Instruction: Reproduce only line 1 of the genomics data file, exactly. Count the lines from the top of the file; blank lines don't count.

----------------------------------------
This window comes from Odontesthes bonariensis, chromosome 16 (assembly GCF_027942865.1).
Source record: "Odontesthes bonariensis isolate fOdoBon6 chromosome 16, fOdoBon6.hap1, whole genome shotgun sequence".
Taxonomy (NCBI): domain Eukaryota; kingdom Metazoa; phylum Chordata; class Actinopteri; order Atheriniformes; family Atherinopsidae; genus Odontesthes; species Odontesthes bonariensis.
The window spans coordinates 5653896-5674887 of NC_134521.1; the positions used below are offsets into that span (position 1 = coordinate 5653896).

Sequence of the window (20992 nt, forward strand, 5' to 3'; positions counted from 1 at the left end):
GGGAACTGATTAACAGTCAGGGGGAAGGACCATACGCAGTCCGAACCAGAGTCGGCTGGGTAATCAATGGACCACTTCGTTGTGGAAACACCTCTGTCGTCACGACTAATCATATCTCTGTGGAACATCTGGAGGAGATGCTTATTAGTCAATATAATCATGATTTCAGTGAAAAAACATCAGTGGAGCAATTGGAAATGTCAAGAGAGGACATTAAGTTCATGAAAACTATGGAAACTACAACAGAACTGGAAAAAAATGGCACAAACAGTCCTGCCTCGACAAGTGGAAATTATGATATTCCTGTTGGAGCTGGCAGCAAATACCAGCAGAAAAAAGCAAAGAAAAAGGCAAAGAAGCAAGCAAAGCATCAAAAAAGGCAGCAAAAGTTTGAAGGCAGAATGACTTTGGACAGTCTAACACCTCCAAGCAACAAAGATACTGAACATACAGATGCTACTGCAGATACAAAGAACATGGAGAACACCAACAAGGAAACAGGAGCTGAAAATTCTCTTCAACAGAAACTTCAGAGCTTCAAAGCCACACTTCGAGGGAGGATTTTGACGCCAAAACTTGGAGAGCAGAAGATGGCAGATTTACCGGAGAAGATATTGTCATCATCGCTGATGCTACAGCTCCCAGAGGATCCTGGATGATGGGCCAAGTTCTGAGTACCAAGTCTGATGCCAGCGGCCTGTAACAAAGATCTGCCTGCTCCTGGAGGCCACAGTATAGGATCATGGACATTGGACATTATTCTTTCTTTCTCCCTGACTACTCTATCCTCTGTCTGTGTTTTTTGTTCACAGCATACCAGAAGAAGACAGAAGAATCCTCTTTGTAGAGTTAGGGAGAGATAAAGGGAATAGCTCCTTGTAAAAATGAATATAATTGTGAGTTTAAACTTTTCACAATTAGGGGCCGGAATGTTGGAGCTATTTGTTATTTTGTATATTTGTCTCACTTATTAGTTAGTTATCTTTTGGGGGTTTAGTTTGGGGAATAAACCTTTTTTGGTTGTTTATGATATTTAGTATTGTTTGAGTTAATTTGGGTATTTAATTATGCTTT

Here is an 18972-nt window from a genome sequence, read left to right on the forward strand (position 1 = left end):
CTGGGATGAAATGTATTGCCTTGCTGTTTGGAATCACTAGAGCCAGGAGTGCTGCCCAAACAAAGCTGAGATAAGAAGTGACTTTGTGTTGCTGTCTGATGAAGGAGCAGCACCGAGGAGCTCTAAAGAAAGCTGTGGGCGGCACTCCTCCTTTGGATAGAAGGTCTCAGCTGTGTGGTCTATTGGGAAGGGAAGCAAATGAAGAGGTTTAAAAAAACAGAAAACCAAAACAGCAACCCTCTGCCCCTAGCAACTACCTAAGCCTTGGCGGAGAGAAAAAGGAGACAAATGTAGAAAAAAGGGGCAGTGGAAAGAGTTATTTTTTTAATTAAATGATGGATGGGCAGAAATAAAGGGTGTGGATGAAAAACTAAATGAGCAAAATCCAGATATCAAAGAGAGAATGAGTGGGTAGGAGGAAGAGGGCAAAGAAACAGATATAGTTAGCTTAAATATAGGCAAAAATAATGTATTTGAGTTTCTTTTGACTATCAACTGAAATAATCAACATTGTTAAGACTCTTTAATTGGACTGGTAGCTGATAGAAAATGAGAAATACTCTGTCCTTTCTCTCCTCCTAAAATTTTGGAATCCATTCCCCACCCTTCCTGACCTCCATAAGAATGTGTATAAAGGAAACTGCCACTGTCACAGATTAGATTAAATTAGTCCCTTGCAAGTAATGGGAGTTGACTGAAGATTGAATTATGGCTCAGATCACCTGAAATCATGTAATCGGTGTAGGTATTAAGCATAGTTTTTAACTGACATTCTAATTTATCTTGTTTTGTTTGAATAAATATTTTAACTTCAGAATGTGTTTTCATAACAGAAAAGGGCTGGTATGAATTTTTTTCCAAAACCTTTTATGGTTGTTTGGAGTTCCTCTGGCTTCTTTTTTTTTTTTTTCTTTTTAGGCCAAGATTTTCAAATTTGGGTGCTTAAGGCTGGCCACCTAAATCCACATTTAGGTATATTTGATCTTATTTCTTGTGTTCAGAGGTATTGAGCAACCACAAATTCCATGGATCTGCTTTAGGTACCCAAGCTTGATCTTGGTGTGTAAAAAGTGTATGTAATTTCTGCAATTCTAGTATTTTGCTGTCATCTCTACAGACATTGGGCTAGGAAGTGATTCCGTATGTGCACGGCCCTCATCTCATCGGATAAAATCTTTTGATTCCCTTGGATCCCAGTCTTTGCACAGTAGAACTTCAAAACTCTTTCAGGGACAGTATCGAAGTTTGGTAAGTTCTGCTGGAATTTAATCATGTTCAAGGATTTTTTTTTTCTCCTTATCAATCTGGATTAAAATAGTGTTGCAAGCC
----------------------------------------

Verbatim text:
This window comes from Odontesthes bonariensis, chromosome 16 (assembly GCF_027942865.1).